Tuesday, January 6, 2009

The media has been having a lot of fun with Barrack Obama's efforts to quit smoking. Columnist Michael Kinsley recently did a piece that simultaneously did a "gotcha" by speculating that Obama had violated his pledge to stop smoking while calling on people to let him smoke lest a nicotine fit gives him an itchy trigger finger with our nuclear arsenal. USA TODAY recently joined the fun with an editorial suggesting Obama deserved the scorn of late-night comedians if he doesn't quit. They paired this with an opposing view which held that Obama should be allowed to have an occasional puff so his faculties aren't clouded in a time of crisis.

Partnership for Prevention's Corinne G. Husten has now called the media on this little game. "Some folks seem determined to cast (Obama) either as villian or victim..." Husten wrote in a letter pubslished by USA TODAY. "Both narratives make for good drama, but neither is realistic or constructive." She pointed out that 70 percent of the millions of U.S. smokers say they want to quit, but they are hampered by uneven smoking cessation treatment benefits provided by private and government insurance programs.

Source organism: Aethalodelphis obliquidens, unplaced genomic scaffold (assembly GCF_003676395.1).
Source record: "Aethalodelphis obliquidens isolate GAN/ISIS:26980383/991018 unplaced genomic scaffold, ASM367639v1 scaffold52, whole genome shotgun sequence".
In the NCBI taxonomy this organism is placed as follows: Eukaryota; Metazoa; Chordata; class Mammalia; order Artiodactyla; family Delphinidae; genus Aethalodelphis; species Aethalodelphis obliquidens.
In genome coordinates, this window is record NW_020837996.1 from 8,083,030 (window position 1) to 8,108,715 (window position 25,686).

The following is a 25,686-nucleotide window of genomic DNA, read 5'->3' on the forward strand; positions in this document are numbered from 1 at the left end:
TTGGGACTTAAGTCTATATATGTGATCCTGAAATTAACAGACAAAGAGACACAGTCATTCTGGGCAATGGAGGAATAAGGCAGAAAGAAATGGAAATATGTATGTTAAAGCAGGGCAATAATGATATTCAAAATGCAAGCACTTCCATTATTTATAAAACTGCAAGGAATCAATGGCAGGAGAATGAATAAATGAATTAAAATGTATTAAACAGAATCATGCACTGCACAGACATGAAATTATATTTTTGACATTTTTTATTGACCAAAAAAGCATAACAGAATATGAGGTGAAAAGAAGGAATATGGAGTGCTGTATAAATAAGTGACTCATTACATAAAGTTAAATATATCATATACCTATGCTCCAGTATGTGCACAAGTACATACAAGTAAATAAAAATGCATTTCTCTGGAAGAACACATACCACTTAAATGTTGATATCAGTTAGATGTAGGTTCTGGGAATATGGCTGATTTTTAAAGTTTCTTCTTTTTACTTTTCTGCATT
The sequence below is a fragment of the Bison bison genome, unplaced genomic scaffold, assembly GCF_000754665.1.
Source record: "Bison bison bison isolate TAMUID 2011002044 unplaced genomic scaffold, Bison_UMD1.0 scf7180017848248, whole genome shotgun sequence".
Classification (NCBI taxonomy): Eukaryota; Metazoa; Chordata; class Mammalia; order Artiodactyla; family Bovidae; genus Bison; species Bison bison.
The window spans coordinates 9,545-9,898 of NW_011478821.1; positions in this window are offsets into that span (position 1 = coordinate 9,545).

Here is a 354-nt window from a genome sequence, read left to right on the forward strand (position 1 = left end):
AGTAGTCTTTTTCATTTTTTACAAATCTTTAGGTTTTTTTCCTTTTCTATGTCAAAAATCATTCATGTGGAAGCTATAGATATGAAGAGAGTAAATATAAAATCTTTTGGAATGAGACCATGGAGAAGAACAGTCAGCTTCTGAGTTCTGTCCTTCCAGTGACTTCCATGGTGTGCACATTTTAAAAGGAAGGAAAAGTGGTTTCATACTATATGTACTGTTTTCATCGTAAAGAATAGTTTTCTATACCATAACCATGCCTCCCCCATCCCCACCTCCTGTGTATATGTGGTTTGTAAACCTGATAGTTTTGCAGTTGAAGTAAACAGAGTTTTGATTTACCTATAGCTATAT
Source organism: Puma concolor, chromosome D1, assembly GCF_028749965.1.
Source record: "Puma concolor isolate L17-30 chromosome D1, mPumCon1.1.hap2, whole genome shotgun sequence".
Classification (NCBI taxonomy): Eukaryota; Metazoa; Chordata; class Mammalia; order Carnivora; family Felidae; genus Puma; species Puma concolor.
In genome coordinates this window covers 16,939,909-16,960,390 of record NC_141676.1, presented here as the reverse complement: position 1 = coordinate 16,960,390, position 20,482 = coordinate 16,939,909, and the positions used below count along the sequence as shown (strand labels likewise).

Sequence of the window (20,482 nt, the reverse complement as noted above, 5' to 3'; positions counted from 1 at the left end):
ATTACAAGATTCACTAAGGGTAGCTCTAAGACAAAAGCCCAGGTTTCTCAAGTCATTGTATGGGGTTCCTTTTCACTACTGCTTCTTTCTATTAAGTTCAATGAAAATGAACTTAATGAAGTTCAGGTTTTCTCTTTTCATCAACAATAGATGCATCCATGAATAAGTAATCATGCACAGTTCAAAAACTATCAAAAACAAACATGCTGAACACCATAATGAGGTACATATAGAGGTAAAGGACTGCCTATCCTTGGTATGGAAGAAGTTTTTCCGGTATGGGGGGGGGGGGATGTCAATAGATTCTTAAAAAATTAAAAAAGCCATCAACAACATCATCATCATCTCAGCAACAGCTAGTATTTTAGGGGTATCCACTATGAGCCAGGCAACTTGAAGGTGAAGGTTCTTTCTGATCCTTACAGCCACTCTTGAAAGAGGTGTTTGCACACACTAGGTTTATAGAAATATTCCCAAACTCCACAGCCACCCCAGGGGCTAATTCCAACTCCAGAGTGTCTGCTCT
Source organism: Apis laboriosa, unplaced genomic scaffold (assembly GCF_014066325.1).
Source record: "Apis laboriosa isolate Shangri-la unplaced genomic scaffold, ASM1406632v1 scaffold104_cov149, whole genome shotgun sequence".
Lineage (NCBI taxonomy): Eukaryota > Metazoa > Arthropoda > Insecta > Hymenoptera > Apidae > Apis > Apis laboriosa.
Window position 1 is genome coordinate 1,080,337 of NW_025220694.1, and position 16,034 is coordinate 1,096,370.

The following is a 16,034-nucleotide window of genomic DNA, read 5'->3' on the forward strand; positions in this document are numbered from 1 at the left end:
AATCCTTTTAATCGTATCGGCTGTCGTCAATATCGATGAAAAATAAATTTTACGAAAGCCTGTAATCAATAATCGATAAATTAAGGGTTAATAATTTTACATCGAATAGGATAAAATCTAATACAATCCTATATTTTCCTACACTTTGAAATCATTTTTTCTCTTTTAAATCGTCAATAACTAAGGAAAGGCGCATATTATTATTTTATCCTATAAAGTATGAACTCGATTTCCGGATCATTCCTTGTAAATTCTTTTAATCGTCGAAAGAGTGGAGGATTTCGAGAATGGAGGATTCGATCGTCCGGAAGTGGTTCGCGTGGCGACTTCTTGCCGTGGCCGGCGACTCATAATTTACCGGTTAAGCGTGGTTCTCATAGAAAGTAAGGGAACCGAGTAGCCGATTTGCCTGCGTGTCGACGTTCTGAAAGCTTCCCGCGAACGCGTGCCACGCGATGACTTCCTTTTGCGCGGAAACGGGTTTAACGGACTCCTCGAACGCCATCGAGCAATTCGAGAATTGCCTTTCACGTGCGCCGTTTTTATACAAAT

"People in this situation don't need vilification or indulgence," she said. "They need our support, and they need access to the full range of tools that can help them.


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